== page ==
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Though about 40 percent of infertility cases are because of a medical problem with the man, detecting the reason for male infertility is often difficult. Fortunately, we can now use assisted reproductive techniques to achieve conception.

The Change 

In the past , infertility was blamed wholly and solely on the woman. This may have been to protect the fragile male ego, because the male psyche equates fertility with virility, and views failure to father a child with shame. This is why male infertility has usually been a taboo topic; and the unique problems which the infertile man has to deal with are rarely discussed.

This is what one my patients has to say about male infertility; and the place of the infertile man in Indian society today.

" As infertility and its treatment are related to procreation and the preservation of family chain, it remains a sensitive area in Indian society. The family would try its best to resolve an infertility issue. Compared to infertile female, an infertile male would be under different type of stress as he also has the pressure of carrying forward his family generation and he himself is responsible for it.

More Awareness

Thankfully, the fact that India is a male dominated society helps - men do not face that type of rejection as a women would. The former get better sympathy and understanding. The male infertility issue is being more openly discussed but not very widely. 

The Challenges 

  • Detecting reasons for male infertility is often difficult and sometimes there is no specific reason. This causes the treatment process to be difficult and experimental
  • Doctors would need to try various options before getting success or declaring failure
  • Accordingly treatment periods tend to be long, with different medications and often stretch more than 2 years
  • If allopathy fails then its time to switch to ayurved or homeopathy ~ which also consume a long amount of time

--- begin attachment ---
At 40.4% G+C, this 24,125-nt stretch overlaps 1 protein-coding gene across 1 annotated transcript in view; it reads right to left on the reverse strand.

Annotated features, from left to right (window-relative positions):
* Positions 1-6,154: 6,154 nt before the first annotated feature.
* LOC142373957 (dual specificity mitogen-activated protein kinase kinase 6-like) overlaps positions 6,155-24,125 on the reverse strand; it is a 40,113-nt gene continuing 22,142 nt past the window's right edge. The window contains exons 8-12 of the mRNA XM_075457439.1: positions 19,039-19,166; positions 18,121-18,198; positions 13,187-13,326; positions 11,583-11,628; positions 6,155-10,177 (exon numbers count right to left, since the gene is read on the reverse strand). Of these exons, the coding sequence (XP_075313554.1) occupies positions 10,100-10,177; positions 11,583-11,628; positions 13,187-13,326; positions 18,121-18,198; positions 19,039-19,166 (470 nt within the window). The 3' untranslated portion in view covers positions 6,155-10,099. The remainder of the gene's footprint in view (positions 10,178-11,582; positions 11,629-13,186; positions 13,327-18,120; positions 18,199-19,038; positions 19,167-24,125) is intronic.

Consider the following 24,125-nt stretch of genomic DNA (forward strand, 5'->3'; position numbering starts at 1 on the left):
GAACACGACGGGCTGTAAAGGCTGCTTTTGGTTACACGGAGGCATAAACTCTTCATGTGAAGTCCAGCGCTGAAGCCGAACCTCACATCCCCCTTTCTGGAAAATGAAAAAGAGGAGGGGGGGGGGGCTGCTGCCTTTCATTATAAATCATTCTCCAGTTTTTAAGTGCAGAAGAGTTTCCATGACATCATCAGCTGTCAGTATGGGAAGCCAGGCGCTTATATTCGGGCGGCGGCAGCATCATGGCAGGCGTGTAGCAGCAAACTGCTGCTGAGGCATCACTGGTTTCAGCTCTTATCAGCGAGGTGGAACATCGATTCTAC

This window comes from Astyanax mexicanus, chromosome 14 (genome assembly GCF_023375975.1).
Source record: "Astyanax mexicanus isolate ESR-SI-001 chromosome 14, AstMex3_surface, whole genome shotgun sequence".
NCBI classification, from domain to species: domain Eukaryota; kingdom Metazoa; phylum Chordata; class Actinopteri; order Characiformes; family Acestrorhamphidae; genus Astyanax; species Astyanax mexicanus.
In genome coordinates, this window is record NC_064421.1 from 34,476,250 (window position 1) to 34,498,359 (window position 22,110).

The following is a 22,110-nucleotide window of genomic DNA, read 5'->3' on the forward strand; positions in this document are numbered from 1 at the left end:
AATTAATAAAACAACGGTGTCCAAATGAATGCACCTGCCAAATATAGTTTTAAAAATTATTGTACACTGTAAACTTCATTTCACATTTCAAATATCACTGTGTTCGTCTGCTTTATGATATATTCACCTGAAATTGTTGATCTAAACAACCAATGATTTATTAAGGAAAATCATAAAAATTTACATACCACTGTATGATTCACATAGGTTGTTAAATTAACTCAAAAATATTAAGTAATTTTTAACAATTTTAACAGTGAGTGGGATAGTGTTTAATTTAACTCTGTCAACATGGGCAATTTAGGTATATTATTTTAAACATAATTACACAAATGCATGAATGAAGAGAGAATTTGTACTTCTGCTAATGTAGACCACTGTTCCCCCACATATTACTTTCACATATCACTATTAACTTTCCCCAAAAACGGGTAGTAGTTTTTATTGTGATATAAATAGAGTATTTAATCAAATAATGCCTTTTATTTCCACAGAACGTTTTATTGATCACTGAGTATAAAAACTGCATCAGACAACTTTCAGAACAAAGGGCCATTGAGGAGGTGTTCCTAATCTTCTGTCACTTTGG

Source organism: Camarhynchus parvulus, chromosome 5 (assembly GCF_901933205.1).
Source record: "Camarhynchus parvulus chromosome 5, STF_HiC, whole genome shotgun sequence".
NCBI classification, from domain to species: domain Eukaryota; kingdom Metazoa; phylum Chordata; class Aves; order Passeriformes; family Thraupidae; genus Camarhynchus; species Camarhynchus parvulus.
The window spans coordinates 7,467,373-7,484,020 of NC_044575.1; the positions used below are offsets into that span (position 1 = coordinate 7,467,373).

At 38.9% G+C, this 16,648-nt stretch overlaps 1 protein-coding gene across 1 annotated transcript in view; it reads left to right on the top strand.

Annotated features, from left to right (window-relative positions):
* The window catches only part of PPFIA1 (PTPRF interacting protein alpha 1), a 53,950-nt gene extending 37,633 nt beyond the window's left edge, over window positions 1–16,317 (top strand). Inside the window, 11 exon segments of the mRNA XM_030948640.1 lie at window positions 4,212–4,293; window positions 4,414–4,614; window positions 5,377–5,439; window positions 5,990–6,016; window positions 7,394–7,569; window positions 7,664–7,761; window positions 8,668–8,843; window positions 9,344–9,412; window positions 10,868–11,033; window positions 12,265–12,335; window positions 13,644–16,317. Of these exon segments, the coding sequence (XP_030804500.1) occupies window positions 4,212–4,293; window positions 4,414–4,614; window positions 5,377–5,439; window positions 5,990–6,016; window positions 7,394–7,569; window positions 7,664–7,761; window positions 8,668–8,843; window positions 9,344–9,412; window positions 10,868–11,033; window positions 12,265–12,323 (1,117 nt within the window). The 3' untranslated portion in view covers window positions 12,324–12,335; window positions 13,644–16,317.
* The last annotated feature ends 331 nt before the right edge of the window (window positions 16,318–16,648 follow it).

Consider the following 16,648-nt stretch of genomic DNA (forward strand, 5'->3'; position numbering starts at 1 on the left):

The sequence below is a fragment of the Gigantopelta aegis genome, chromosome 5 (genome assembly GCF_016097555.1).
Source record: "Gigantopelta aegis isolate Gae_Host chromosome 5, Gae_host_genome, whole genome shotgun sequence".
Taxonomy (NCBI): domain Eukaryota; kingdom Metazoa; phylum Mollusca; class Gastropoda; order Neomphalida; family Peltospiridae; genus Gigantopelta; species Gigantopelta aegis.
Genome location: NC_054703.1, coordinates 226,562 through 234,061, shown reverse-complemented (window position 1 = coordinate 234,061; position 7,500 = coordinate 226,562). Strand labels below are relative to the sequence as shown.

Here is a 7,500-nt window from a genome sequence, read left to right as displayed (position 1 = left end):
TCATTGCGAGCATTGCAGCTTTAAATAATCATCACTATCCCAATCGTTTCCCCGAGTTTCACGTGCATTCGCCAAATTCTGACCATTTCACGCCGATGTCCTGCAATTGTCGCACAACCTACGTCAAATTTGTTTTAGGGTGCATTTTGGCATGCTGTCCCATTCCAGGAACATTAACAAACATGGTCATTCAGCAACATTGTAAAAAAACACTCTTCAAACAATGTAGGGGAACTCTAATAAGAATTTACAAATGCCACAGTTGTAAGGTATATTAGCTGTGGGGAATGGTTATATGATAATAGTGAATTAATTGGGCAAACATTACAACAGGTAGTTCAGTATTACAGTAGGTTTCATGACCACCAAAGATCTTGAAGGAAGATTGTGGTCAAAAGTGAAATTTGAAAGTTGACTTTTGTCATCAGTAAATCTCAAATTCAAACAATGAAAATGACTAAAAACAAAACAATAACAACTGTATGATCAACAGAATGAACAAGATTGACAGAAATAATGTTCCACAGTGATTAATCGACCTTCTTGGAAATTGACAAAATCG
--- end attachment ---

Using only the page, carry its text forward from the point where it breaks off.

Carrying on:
• Due to the length of the treatment, the process is a wait and watch one - to keep waiting for the cure
  • All this wait, experimentation and medication makes a male feel more frustrated and if he encounters failure then he feels doomed after many years of treatment
  • If all this fails to succeed, then the male can switch to assisted reproductive techniques.


The Fact 
For assisted reproductive techniques, there is low awareness and high cost (not everyone can afford it) attached to it. Further, the Indian mindset is not yet fully open to such techniques due to ethical/moral issues." Studies today show that 40% of infertility is because of a medical problem with the man.

The vast majority of men have simply no way of judging their fertility before getting married (unless, of course, they have had a premarital affair and fathered a pregnancy the ultimate proof of male fertility !).

Rarely, however, some men may know they have a fertility problem - for example, a sexual problem of impotence, which prevents consummation of the marriage; or one of hypospadias (in which the urethra is located at the base of the penis and the semen cannot be put in the vagina); or undescended testes (in which both the testes are not in the scrotum).

When testing a couple for infertility, the man must always be tested first. Tests for the woman are far more complicated, invasive and expensive - it is much simpler to find out if the man has a problem.


Read more- Male Infertility Tests Beyond the Semen Analysis


Summary 

Though about 40 percent of infertility cases are because of a medical problem with the man, detecting the reason for male infertility is often difficult. Fortunately, we can now use assisted reproductive techniques to achieve conception.

 

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